Odors and Tastes In Water


Here are some typical complaints about tastes and odors in water:

• sewer smell;
• chlorine smell;
• chlorine smell and taste;
• rotten egg smell;
• petroleum smell or taste;
• metallic smell or taste; and
• earthy or fishy smells and tastes.

Here is a good tech brief about odors and tastes in water which describes the sources and solutions to the above problems.

The distinctive odor of feces is due to bacterial action. Gut flora produce compounds such as indole , skatole , and thiols ( sulfur -containing compounds), as well as the inorganic gas hydrogen sulfide . These are the same compounds that are responsible for the odor of flatulence . Consumption of foods with spices may result in the spices being undigested and adding to the odor of feces. The perceived bad odor of feces has been hypothesized to be a deterrent for humans, as consumption or touching it may result in sickness or infection. Of course, human perception of the odor is a subjective matter; an animal that eats feces may be attracted to its odor.

Geosmin , which literally translates to "earth smell", is an organic compound with a distinct earthy flavor and aroma, and is responsible for the earthy taste of beets and a contributor to the strong scent ( petrichor ) that occurs in the air when rain falls after a dry spell of weather or when soil is disturbed. 2-methylisoborneol (MIB) is also controbuting to this smell.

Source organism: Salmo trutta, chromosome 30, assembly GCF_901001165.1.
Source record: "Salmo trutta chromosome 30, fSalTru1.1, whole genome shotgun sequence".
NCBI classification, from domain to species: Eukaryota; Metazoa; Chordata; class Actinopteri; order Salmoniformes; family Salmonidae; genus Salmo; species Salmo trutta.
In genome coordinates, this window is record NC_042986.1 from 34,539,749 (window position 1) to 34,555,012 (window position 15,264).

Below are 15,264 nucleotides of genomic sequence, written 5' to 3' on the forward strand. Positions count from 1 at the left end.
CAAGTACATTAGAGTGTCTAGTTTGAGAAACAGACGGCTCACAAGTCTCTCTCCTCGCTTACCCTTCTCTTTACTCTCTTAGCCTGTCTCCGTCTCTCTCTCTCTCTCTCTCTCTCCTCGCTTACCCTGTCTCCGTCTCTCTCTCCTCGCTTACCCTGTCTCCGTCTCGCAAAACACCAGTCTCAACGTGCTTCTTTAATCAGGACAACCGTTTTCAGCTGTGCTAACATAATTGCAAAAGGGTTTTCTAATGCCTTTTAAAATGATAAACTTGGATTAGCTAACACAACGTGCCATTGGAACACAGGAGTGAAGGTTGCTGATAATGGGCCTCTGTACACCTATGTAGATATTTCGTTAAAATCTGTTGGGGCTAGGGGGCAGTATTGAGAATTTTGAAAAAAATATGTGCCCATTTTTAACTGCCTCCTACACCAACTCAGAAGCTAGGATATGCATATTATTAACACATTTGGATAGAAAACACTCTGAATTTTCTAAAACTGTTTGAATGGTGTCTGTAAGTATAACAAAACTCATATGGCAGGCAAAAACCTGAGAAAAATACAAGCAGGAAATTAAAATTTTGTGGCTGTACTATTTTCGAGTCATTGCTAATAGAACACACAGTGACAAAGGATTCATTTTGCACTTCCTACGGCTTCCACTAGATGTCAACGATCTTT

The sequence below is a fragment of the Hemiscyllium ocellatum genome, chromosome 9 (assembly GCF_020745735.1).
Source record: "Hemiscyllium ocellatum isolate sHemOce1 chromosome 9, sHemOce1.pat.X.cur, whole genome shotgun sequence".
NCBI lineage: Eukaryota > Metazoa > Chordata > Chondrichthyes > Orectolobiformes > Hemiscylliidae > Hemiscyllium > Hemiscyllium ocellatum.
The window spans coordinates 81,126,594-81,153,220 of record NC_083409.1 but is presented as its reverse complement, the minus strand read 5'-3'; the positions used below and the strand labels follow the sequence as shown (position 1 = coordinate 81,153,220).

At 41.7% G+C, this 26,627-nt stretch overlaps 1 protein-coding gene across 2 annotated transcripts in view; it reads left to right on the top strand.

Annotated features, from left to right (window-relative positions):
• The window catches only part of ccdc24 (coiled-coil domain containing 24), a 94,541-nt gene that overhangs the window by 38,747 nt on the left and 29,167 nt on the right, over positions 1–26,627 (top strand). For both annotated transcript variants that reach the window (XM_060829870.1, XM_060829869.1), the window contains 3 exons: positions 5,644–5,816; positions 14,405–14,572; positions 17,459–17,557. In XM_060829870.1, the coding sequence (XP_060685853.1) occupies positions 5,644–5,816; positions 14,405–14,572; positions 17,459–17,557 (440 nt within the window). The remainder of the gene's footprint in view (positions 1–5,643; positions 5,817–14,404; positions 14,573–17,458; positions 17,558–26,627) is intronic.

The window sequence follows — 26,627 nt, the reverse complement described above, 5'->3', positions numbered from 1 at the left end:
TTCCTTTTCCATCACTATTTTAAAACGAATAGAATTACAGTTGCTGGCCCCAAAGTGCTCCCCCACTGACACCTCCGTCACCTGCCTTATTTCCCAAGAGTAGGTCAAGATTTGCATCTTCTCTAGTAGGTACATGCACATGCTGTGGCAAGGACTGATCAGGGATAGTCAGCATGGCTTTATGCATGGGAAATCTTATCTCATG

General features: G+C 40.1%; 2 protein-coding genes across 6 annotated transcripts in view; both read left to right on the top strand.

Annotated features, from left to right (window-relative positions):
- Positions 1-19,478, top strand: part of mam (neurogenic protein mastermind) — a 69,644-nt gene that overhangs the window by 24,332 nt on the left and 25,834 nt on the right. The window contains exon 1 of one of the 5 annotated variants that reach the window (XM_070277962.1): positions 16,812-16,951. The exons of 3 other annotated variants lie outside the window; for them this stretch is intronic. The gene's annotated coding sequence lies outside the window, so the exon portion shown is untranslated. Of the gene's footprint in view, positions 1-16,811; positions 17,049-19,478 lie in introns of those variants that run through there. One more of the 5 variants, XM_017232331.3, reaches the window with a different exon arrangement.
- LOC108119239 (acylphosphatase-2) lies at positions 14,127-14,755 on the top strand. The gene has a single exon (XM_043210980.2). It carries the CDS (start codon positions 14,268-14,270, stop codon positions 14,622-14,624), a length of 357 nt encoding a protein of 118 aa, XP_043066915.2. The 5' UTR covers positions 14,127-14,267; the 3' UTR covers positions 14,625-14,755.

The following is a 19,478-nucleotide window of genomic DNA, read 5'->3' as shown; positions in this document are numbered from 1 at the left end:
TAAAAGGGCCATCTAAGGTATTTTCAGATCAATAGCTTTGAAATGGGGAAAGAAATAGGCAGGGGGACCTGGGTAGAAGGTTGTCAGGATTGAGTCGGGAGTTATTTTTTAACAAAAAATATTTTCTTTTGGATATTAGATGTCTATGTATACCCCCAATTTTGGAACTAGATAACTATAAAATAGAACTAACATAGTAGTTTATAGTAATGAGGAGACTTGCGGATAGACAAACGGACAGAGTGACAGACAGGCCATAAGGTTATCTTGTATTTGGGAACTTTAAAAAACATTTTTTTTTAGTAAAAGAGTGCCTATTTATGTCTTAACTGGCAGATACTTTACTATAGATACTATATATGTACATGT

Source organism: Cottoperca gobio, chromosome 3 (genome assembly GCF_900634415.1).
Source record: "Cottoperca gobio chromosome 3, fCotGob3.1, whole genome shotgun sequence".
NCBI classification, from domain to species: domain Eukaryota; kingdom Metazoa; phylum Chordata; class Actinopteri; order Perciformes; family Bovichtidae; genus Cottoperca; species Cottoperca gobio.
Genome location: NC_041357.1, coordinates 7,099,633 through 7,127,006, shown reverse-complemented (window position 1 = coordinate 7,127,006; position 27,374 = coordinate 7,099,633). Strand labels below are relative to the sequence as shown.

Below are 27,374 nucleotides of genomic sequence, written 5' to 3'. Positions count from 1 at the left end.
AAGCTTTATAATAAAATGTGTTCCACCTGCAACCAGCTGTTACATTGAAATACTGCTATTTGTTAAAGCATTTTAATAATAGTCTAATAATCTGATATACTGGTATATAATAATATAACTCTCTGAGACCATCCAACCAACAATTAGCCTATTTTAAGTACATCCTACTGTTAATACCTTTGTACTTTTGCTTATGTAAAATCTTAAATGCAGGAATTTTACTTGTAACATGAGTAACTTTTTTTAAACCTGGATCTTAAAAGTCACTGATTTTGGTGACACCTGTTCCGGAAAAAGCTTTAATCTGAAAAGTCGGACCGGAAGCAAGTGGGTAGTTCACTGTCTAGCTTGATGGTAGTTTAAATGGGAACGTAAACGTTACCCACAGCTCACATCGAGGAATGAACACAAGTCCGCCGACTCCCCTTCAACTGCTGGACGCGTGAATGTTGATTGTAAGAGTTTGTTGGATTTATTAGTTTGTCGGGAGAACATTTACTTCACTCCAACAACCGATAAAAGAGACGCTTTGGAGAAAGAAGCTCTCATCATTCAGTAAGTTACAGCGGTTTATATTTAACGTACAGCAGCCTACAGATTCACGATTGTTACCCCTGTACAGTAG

Geosmin is produced by several classes of microbes , including cyanobacteria (blue-green algae) and actinobacteria (especially Streptomyces ) , and released when these microbes die. Communities whose water supplies depend on surface water can periodically experience episodes of unpleasant-tasting water when a sharp drop in the population of these bacteria releases geosmin into the local water supply. Under acidic conditions, geosmin decomposes into odorless substances.

Putrescine (sometimes spelled putrescin ) is a foul-smelling organic chemical compound N H 2 ( C H 2 ) 4 NH 2 (1,4-diaminobutane or butanediamine) that is related to cadaverine ; both are produced by the breakdown of amino acids in living and dead organisms and both are toxic in large doses. The two compounds are largely responsible for the foul odor of putrefying flesh, but also contribute to the odor of such processes as bad breath and bacterial vaginosis . They are also found in semen and some microalgae, together with related molecules like spermine and spermidine .


Rami E. Kremesti M.Sc.